|Victoria Charles||Parkstone International||ePub|
Modiglianis first teacher, Guglielmo Micheli (died 1926), was a follower of the Macchiaioli school of Italian Impressionists. Modigliani learned both to observe nature and to understand observation as pure sensation. He took traditional life-drawing classes and immersed himself in Italian art history. From an early age he was interested in nude studies and in the classical notion of ideal beauty.
In 19001901 he visited Naples, Capri, Amalfi, and Rome, returning by way of Florence and Venice, and studied first hand many Renaissance masterpieces. He was impressed by trecento (13th century) artists, including Simone Martini (c.12841344), whose elongated and serpentine figures, rendered with a delicacy of composition and colour and suffused with tender sadness, were a precursor to the sinuous line and luminosity evident in the work of Sandro Botticelli (c.14451510). Both artists clearly influenced Modigliani, who used the pose of Botticellis Venus in The Birth of Venus (1482) in his Standing Nude (Venus) (1917) and Red-Haired Young Woman with Chemise (1918, p.16), and a reversal of this pose in Seated Nude with Necklace (1917, p.17).See All Chapters
|Shelagh McNally||Hunter Publishing||ePub|
Once inhabited by several million people, El Petn Valley was the center of the Maya civilization for centuries. Researchers believe this area, known as the southern Maya lowlands (now Belize, northern Guatemala and eastern Mexico), had the densest population. It reached its gold4en era during the Late Classic period (AD 600-900). Between AD 650 and 930, various city-states, such as El Mirador, Tikal, Dos Pilas, Ceibal and Yaxh, emerged from the jungle as mighty forces whose influence was felt as far north as Chichn Itz in Mexico's Yucatn. The struggle for power spawned many wars and the chronicles of victories and defeat are recorded in the stelae on buildings, pyramids and staircases. Yet for all its power and wealth, the southern Maya lowlands area was deserted by AD 930. Theories continue to evolve with each new discovery and researchers believe this area may hold the answer to the mysterious disappearance of the civilization.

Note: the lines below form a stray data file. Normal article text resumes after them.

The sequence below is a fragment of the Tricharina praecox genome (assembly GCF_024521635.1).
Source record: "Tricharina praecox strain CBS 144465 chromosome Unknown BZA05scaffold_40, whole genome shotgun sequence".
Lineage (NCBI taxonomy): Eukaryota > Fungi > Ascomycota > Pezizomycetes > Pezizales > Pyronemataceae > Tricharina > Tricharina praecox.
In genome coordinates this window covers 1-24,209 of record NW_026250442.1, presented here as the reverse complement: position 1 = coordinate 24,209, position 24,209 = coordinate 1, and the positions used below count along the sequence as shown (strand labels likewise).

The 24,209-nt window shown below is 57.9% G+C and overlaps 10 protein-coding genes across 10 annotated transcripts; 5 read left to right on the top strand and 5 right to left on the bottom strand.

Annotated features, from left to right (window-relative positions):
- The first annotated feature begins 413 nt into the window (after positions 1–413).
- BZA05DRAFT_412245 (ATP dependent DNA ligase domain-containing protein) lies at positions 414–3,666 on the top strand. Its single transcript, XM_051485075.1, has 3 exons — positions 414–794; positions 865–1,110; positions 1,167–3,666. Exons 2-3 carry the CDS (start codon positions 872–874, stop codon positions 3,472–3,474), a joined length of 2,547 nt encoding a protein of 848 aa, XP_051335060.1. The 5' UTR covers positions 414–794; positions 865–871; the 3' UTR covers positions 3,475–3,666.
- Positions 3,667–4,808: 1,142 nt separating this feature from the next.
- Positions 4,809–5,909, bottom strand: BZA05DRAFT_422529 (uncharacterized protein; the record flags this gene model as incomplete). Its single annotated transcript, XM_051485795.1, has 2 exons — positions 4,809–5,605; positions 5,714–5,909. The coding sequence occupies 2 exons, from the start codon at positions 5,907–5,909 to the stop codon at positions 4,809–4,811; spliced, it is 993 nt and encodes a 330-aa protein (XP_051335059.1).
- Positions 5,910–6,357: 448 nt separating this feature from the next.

Overlooked for centuries, El Petn holds a lost kingdom that is only starting to come to light. During the 18th century, both Spain and Britain attempted logging in the Petn, but the remoteness and lack of roads made any real development difficult to maintain. Ninety percent of virgin rainforest remained until 1970. The civil war that raged from 1960 until 1996 actually helped preserve the area, since the rebels set up base camps in the Petn and discouraged anyone else from settling there. During the 1980s, the Guatemala government decided the Petn was the solution for the many displaced survivors of the war and encouraged homesteading by selling parcels of land for as little as Q175 (US $25). At the same time it allowed oil and logging companies to start building roads through forests. As a result, over 400,000 misplaced Guatemalans arrived to claim their piece of land. Today, half of the rainforest has been cut down by either logging companies, cattle barons or by settlers practicing slash-and-burn agriculture. All are devastating. This is not the Promised Land for settlers the poor soil quality forces residents to hunt for survival. The end result has been a drastically reduced wildlife population. White-tailed deer, tepezcuintle (an agouti paca), jaguars and ocellated turkey are in danger of disappearing from El Petn.See All Chapters